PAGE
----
Are You “Making It” Financially?

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Posted January 21, 2013 by Kelley Long in Life After Five
nadya-suleman-suze-orman

 

A couple years ago, the nation looked on in fascination and disgust as Nadya Suleman, the “Octomom,” gave birth to eight children, then eventually approached Oprah and Suze Orman for help. And while I’m not a huge fan of Nadya or Suze, I still go back to the conversation they had on the Oprah Show as an example of how many of us fool ourselves into thinking we’re “making it,” financially, when really we’re just barely scraping by.

When Suze asked Nadya what she was thinking when she decided to have more kids, Nadya commented that she was getting by day-to-day just fine. Suze asked if she was “making it,” and Nadya said that yes, she was making it but things were tough. And then came my favorite part:

Suze stopped Nadya mid-sentence to inform her that she was not “making it.” Making it is NOT getting up in the morning and making it through the day to try the next day.

Making it is:

  • Having an emergency fund
  • Not having credit card debt
  • Not needing food stamps
  • Putting money in your retirement

This made me really think about how many of us spend money on things we can’t afford and don’t really need, thinking that just because we are still able to pay the bills and we have a job that we are making it and will figure it out in the future. I did this when I first graduated from college – I spent a summer living on my credit card, figuring that when I started my new job in the fall, I would pay off the debt right away.

Little did I know that it would take me more than five years to finally see a $0 balance on that card. And that didn’t come easily either – I threw every little “windfall” that came my way into getting that debt paid. Tax rebate check? Straight to VISA. Work bonus? In the mail to VISA. Raffle winning at a fund-raiser? Hello, VISA. You get the point.

I sacrificed quite a few opportunities to enjoy exotic travel or indulgent spa treatments or even just an extra visit with family because I knew that until that debt was gone, I shouldn’t be spending a lot of money on non-essentials. I WASN’T making it, even if I had a great-paying job, was putting money in my 401k and was still in my 20′s.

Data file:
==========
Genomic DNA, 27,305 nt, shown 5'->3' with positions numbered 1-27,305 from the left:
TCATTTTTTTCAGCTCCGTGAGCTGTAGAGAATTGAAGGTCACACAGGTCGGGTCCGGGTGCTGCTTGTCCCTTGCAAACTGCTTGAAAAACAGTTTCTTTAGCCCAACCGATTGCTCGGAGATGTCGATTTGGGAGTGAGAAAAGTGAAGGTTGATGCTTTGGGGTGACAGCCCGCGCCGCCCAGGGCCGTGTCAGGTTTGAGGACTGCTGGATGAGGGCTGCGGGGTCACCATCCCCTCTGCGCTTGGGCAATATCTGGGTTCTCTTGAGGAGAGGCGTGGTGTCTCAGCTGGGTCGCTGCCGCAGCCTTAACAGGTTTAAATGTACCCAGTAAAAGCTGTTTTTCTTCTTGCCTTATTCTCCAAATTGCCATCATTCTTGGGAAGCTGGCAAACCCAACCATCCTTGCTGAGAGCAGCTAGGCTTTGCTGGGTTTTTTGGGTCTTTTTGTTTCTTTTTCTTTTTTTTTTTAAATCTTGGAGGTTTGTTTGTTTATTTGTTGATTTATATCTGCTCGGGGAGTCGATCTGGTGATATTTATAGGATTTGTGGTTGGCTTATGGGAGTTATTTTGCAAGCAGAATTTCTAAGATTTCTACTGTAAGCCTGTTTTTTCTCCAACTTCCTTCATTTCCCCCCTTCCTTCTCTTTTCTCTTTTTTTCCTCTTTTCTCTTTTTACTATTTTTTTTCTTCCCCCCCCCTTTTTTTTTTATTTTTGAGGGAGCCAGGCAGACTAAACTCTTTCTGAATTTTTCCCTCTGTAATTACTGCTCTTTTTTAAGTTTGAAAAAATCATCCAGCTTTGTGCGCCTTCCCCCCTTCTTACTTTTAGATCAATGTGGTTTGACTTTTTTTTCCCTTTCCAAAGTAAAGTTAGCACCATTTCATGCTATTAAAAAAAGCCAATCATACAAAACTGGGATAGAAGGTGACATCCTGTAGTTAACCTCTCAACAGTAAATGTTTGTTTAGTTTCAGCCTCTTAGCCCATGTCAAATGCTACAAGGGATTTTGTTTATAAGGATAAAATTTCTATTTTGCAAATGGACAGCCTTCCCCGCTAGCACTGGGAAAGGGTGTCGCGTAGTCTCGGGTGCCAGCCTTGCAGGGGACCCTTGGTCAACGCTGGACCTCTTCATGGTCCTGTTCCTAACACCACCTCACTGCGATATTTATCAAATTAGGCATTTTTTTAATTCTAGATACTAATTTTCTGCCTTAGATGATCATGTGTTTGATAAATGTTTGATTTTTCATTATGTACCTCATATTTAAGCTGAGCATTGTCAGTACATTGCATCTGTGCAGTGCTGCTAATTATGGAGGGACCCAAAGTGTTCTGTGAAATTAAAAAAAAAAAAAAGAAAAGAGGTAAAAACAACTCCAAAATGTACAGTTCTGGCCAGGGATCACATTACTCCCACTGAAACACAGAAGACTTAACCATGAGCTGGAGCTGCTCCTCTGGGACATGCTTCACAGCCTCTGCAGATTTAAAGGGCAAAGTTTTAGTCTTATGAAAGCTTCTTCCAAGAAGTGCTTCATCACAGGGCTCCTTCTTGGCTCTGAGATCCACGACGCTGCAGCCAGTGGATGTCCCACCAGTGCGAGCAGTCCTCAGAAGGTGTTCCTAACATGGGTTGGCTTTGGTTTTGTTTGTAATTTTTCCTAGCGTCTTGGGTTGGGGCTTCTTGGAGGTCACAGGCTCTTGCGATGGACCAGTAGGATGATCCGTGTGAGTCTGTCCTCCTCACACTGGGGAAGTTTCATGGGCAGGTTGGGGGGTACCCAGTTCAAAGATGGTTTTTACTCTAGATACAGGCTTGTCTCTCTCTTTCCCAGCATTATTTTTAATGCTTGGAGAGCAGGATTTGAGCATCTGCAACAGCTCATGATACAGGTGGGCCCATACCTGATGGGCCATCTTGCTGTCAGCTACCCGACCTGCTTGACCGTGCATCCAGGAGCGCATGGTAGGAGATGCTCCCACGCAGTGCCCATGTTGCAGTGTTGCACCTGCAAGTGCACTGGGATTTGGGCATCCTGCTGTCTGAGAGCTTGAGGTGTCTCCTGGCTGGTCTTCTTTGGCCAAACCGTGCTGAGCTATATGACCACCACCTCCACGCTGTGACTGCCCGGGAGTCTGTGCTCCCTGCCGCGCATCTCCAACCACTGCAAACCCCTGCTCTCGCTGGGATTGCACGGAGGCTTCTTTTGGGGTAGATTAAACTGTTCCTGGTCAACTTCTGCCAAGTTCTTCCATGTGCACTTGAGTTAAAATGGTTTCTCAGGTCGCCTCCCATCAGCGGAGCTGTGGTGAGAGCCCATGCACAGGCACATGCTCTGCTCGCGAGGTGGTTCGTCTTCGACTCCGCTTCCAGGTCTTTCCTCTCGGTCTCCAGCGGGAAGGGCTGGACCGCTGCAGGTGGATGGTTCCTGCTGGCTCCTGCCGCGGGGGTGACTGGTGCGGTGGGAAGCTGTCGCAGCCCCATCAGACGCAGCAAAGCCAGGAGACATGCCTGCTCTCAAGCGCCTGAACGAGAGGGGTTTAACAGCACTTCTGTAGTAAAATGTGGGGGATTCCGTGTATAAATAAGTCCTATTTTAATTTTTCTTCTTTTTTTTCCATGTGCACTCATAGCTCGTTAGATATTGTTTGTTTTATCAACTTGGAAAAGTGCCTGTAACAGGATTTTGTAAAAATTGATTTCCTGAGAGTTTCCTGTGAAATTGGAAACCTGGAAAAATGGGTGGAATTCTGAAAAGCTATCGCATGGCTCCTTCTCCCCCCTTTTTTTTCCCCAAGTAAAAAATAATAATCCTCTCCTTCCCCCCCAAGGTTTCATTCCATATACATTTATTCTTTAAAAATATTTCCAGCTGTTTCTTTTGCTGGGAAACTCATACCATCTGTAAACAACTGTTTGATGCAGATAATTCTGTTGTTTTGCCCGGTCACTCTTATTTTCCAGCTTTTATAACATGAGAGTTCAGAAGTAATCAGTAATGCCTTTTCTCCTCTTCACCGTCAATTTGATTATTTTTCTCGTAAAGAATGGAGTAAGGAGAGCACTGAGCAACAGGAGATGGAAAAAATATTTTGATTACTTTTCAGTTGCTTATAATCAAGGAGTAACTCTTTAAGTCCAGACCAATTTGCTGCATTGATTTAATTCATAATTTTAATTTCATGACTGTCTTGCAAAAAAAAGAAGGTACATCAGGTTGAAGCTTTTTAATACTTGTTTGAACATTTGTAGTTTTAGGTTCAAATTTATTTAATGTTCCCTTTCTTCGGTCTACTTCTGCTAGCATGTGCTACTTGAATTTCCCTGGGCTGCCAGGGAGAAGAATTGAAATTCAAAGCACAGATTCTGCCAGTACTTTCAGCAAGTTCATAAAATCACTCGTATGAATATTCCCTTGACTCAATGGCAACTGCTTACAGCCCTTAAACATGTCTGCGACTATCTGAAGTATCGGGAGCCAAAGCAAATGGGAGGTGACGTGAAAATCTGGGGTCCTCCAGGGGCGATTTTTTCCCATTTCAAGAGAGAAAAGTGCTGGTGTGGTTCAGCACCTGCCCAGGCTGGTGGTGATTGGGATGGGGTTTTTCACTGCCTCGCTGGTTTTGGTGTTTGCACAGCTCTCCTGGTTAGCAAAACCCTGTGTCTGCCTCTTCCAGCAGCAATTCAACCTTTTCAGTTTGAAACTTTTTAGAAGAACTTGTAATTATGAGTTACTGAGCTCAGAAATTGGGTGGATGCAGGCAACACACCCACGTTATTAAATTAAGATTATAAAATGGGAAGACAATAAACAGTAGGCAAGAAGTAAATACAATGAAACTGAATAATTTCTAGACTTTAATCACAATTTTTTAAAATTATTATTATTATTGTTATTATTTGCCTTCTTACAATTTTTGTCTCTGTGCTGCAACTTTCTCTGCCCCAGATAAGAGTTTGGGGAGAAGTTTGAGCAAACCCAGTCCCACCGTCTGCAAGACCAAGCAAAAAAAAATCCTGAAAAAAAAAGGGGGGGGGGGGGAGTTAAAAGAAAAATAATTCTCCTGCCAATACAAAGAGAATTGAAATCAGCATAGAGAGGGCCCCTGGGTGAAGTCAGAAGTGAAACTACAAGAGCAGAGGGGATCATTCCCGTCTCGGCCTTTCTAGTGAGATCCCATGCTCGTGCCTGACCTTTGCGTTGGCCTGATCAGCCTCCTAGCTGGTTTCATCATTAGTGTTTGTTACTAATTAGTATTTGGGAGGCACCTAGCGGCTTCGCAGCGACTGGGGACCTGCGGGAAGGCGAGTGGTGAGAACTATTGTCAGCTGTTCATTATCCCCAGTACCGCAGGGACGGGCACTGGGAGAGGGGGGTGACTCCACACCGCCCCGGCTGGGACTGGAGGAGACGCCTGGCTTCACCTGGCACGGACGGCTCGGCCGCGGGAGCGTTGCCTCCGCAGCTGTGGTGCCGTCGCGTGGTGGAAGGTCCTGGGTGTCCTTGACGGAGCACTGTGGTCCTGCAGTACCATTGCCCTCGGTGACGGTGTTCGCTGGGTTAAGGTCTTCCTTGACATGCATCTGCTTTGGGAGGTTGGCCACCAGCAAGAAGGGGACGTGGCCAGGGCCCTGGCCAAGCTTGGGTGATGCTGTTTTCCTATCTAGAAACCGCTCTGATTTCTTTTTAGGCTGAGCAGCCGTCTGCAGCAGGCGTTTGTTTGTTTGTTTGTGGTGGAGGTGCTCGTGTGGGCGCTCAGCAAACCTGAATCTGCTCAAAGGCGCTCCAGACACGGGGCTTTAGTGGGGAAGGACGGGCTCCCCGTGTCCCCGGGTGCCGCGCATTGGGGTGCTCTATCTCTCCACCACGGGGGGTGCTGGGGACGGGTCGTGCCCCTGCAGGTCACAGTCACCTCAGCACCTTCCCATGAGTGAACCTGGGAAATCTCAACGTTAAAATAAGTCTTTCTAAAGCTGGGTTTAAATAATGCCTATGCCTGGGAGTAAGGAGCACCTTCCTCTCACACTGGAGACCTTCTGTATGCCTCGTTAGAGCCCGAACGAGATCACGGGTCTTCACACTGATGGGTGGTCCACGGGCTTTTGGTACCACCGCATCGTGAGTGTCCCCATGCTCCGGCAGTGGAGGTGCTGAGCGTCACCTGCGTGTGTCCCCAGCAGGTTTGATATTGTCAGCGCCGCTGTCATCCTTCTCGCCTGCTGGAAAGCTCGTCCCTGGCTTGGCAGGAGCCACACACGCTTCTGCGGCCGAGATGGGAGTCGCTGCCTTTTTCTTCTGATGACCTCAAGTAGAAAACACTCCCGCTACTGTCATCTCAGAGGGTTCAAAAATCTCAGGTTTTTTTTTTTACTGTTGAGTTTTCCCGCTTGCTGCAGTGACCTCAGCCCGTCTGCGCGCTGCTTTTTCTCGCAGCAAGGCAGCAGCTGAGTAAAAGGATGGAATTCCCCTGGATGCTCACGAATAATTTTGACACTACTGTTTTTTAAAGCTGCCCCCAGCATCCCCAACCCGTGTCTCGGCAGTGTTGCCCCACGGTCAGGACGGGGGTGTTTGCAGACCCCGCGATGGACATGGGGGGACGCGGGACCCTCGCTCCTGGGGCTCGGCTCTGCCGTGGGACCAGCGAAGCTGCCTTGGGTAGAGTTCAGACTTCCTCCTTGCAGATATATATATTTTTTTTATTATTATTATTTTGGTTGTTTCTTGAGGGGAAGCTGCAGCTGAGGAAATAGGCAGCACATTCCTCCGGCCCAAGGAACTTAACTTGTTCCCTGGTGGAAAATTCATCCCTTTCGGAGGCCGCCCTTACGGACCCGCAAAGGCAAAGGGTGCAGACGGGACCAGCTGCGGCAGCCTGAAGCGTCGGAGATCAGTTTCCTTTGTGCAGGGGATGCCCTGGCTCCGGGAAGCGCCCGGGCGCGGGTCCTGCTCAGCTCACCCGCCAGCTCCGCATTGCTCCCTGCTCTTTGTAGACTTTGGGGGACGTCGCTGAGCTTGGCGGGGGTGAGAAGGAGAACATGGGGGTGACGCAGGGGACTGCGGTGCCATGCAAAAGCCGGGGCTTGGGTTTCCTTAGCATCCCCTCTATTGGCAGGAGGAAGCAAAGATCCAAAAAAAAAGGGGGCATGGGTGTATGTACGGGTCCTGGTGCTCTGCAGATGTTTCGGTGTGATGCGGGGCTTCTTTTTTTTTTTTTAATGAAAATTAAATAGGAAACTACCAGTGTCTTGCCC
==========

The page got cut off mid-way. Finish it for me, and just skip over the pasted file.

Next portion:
I’m not professing that unless your financial picture is perfect, you shouldn’t take a vacation or buy that new couch you need. “Making it” is a goal to be worked toward for most of us and getting there doesn’t guarantee financial peace. Just don’t fool yourself when you’re whipping out that credit card next time you know you probably shouldn’t.

What does “making it” mean to you? Let me know in the comments below.


About the Author

Kelley Long

Kelley Long is a CPA/PFS and CFP® who believes that the true meaning of financial security means having choices in life. Formerly the head of her own practice, KCL Financial Coaching, Kelley parlayed the knowledge and experience gained from starting her own business into her dream job as the Director of Communications and Marketing for the Chicago-based CPA firm Shepard Schwartz & Harris. She’s also a volunteer and media ambassador for Feed the Pig and 360 Degrees of Financial Literacy. In Kelley’s perfect world, everyone would feel great talking about their money concerns, fears, questions and problems, because then everyone would see that we ALL have those concerns, fears, questions and problems. Kelley lives in Chicago where she also teaches BODYPUMP group fitness classes at the Chicago Athletic Clubs.

2 Comments


  1.  

    “Making it” is having a life that you are happy with financially and otherwise. Simple living is good living in my opinion. More money, means more freedom in many ways but at the end of the day, it really is about a state of mind and purposeful living.




  2.  

    I would say that “making it” for me is the same as your definition! Am I making it? Honestly, no. But I am taking baby steps to making it. Thank you for this post! Every little reminder that crosses my path helps me stay focused and on track. Not always easy when there is so much to distract me – happy hour with work chums, that pair of shoes I’ve been eyeing that goes on sale, but I don’t *need*.





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